Submitted by Readers
On your next trip to a pharmacy, do yourself a favor: Examine closely your medication.
Your life and well-being might depend on it. I made the mistake of not verifying the pills inside my prescription bottle. It cost me a trip to the emergency room.
I had a prescription filled at my pharmacy for what I thought was medication for restless-leg syndrome. Unfortunately, I received pills usually prescribed to patients suffering from schizophrenia or bipolar disorder.
How can this happen? What safeguards are in place to insure safety? Quality check? A second set of eyes?
Apparently, that’s not always a part of standard policy.
When confronted by their risky oversight, pharmacy personnel offered me a simple apology.
Somehow, though, for the nasty effects this medication thrust upon me, an apology offered no cure. Adding to this outrageous catastrophe, the pharmacy has yet to place a follow-up telephone call to check on me.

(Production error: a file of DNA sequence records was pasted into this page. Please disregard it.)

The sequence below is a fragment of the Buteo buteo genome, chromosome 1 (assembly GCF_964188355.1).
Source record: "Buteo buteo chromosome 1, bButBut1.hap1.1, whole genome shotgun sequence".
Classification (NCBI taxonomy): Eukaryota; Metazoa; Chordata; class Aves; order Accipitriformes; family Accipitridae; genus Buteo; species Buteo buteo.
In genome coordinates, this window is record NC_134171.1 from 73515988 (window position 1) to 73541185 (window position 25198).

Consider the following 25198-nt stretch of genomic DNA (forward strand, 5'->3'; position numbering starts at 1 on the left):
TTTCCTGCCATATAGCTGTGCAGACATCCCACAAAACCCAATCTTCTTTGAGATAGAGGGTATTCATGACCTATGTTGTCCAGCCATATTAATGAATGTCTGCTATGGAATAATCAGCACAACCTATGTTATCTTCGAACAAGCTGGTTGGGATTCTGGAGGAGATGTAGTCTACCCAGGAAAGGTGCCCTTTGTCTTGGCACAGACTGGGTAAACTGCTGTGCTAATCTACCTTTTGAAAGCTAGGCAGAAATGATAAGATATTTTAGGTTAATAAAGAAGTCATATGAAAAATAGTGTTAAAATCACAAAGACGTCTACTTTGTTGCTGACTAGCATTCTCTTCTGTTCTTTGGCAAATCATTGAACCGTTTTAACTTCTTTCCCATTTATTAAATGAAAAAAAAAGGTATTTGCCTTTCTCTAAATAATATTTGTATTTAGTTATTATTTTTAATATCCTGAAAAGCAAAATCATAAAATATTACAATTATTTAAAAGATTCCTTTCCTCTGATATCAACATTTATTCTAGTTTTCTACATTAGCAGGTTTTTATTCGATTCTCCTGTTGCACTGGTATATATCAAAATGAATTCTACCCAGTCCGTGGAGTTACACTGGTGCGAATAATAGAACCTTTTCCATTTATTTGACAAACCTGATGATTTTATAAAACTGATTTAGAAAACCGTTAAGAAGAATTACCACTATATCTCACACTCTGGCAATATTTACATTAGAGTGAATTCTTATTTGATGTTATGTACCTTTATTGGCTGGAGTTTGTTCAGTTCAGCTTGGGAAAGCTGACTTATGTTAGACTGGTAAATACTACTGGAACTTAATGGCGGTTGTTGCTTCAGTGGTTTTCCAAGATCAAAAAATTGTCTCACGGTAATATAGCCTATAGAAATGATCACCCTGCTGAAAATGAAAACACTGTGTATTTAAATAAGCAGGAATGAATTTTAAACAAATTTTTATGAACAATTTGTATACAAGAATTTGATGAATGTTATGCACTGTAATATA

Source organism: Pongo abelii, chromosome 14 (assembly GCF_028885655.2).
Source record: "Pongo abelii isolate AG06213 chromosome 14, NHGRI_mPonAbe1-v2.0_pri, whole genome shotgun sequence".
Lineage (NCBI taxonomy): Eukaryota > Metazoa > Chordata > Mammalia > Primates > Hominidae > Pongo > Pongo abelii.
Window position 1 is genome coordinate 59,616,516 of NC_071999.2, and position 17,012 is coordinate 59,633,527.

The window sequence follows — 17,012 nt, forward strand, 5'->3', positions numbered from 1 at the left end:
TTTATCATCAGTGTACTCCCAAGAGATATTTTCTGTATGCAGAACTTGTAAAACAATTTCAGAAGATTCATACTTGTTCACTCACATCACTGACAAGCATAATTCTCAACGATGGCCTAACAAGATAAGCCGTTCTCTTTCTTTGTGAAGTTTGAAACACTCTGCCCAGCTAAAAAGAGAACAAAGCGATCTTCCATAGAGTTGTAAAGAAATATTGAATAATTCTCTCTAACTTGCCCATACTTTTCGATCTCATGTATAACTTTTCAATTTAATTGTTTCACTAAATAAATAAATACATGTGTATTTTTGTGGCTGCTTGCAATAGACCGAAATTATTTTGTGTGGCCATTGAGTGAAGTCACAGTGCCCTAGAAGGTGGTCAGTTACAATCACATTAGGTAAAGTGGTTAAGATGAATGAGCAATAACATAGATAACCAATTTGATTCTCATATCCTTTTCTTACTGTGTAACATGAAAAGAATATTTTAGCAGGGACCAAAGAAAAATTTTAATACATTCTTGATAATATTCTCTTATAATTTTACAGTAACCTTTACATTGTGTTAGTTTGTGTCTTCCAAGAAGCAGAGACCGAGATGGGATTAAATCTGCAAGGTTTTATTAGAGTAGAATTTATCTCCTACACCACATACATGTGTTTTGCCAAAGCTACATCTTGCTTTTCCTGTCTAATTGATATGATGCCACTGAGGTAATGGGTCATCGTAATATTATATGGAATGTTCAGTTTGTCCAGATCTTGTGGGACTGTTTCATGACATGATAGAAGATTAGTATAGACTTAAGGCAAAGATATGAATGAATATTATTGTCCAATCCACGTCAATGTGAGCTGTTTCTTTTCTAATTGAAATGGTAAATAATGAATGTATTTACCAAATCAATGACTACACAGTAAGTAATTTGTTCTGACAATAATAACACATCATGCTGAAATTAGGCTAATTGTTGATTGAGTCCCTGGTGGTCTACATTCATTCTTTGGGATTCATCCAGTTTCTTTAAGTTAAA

This business simply cannot promote itself as a family pharmacy if its employees choose to not treat their customers as they would their own mothers. A simple telephone call to check up on me seems a small thing to ask.
Who assumes responsibility for their incompetence?
Not the pharmacy. My insurance company is saddled with the exorbitant expense of the emergency-room trip, and I am stuck with the deductible and co-pay.
When we can’t count on pharmacies to verify what medications we are putting into our systems, we have to take control of our own health.
At least someone will take responsibility.
Sky-is-falling leaders have personal agendas
Would people who believe in man-caused global warming please explain why the world was warmer in the Middle Ages than it is now?
At that time, wine grapes could be grown in England and the Vikings could live and farm on Greenland. Try either of those today.
As far as tropical diseases go, malaria in the 1800s was not unknown in the United States or even Finland (not exactly a jungle there).
Today, increases in population and news coverage lead many to believe that things are much worse now than ever before.
Many of the leaders of the-sky-is-falling movements, including those promoting global-warming theories, have a financial interest. It is so they can receive government grants to continue their studies, which means they don’t have to get real jobs.
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